I am not entirely sure, but the decision by a number of plain vanilla investment managers in my home country to increase redemption fees on their high yield funds does raise my eyebrows quite substantially. Last week Sydinvest thus followed Sparinvest in increasing the exit-fees on a number of their high yield bonds, and you don't get a clearer signs of illiquidity. I doesn't, yet, violate my view as expressed in my two previous posts that sector rotation in the latter part of the cycle can still garner significant excess returns, but if this becomes a general tendency, I would run for the hills.
Consider a big diversified HY fund, and the following sequence of events.
1) They try to sell a bond from Energy Turd 1, marked to market at 95, but get it off at 75.
2) The get scared as they begin to sense that liquidity is drying up, and if redemptions continue/accelerate they might not be able to meet cash demands.
3) They impose Hotel California type exit costs in order to share the burden of the illiquidity costs with the investor.
We have heard talk about the Fed, and the regulator, considering exit fees on bond funds, and I am very curious to investigate whether this is actually happening on a larger scale. The Danish example above indicate that it might be, and we should look for this trend, if it is indeed one, to migrate into ETF space as well. If large buy-and-hold investors are still not getting worried, I think we are ok at the margin, but if the likes of Templeton et al. suddenly decided to do a little spring-cleaning in their bond portfolio the liquidity of the market could be stretched to a breaking point.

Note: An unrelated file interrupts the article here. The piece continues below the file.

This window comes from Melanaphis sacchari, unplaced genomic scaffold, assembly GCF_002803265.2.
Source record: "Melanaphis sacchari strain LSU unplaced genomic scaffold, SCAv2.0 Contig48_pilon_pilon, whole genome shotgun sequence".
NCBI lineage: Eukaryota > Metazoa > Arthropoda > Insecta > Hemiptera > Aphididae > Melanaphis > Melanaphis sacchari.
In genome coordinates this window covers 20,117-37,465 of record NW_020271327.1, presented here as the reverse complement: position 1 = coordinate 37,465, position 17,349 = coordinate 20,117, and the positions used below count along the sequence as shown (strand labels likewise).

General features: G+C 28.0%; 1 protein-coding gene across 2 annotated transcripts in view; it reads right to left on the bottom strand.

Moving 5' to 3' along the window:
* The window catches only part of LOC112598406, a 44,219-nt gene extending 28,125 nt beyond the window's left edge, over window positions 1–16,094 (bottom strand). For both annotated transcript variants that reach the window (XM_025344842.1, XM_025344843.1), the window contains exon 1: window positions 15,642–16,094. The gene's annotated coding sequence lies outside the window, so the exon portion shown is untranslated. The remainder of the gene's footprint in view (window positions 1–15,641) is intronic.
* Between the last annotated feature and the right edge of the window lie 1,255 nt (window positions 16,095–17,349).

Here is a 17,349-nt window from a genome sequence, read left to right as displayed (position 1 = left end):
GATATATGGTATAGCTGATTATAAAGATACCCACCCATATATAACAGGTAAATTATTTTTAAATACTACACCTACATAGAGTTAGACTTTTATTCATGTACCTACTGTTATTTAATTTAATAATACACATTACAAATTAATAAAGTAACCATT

During the sell-off in October, the big guns were quick to express their desire to buy the dip, but the hole is just getting smaller. The chart in this post by Dealbook on just how concentrated the holdings of some of these issues are is a huge warning sign for me. This also leads me to adjust my strategy (in preparation) for how to ultimately play this. Shorting the equity and debt of the underlying companies and sectors, energy for example, has been a lucrative punt, but the big one has to be heart of the carousel. When the largest bond funds of the world start slugging it out to reduce their bond portfolio sizes, the equity of the likes of BLK, BEN and ALZ could be real juicy plays on the probability of the non-financial corporate debt binge going systemic. Central banks will come to the rescue, eventually, and the next big rounds of QE in the US will likely include corporate bonds, but we are far from such a point. First comes the panic, and it might not come next year, but when the Fed shakes the tree (and I think it will), apples rottening on the vine will be the first to hit the ground.
If the notes above represent a working hypothesis for the sources of the next global financial panic, the portfolio remains broadly constructive. It has benefited nicely from the Santa rally, which arrived right on cue, and to boot, the biggest positions has had some real legs in the past week. Unless the world ends in Greece, this year should be very good indeed. Specifically, the position in Eurozone banks is holding up, just, but is trading poorly, and is starting to represent dead money given the uncertainty (and rising bullishness) for the first quarter. Elsewhere, it is all very much steady as she goes except for the performance of CNA which has been atrocious. Overall, in the next few months, I still think the market is about to show the bears just how effective divergent sector leadership can be in forcing a steady grind higher in global equity indices.